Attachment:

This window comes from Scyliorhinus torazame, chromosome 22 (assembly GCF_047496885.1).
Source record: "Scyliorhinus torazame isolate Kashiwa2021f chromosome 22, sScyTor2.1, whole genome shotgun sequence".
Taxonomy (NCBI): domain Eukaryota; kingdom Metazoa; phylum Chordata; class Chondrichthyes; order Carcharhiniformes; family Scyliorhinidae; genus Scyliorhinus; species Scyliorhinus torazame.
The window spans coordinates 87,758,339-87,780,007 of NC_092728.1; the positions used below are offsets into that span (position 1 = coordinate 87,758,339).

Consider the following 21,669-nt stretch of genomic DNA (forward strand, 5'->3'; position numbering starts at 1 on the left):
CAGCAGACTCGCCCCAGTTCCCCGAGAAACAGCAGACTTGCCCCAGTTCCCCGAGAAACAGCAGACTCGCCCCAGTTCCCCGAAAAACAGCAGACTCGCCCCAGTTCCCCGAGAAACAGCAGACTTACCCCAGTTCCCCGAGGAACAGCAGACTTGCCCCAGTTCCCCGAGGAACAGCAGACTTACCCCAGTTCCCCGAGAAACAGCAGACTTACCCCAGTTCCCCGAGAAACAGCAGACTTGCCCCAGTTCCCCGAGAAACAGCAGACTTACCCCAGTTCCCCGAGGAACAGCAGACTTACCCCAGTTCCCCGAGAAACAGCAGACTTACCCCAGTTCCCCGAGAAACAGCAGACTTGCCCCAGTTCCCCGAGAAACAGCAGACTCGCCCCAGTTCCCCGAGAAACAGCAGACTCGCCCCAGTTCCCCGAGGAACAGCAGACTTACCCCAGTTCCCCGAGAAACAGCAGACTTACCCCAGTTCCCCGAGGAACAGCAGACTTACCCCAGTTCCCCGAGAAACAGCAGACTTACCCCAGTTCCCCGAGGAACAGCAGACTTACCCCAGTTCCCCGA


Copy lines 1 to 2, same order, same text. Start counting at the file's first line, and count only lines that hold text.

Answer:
This window comes from Scyliorhinus torazame, chromosome 22 (assembly GCF_047496885.1).
Source record: "Scyliorhinus torazame isolate Kashiwa2021f chromosome 22, sScyTor2.1, whole genome shotgun sequence".